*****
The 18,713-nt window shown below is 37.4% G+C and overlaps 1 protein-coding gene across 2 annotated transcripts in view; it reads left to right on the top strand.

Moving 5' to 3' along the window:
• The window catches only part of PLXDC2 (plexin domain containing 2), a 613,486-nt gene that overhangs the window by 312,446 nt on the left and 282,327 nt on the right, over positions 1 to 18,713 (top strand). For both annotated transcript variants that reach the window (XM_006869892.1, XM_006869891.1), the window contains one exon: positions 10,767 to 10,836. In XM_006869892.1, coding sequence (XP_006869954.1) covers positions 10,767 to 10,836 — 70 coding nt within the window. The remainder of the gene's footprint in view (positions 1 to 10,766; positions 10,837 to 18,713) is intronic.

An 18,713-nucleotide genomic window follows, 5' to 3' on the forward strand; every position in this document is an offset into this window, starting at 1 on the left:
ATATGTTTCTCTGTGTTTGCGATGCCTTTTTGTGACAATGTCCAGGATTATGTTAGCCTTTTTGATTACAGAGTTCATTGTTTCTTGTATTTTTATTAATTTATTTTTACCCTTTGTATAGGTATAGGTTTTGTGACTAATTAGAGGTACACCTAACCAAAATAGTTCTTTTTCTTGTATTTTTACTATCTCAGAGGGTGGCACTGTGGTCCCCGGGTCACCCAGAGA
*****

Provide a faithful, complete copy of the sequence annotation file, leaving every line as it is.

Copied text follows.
The 18,713-nt window shown below is 37.4% G+C and overlaps 1 protein-coding gene across 2 annotated transcripts in view; it reads left to right on the top strand.

Moving 5' to 3' along the window:
• The window catches only part of PLXDC2 (plexin domain containing 2), a 613,486-nt gene that overhangs the window by 312,446 nt on the left and 282,327 nt on the right, over positions 1 to 18,713 (top strand). For both annotated transcript variants that reach the window (XM_006869892.1, XM_006869891.1), the window contains one exon: positions 10,767 to 10,836. In XM_006869892.1, coding sequence (XP_006869954.1) covers positions 10,767 to 10,836 — 70 coding nt within the window. The remainder of the gene's footprint in view (positions 1 to 10,766; positions 10,837 to 18,713) is intronic.

An 18,713-nucleotide genomic window follows, 5' to 3' on the forward strand; every position in this document is an offset into this window, starting at 1 on the left:
ATATGTTTCTCTGTGTTTGCGATGCCTTTTTGTGACAATGTCCAGGATTATGTTAGCCTTTTTGATTACAGAGTTCATTGTTTCTTGTATTTTTATTAATTTATTTTTACCCTTTGTATAGGTATAGGTTTTGTGACTAATTAGAGGTACACCTAACCAAAATAGTTCTTTTTCTTGTATTTTTACTATCTCAGAGGGTGGCACTGTGGTCCCCGGGTCACCCAGAGA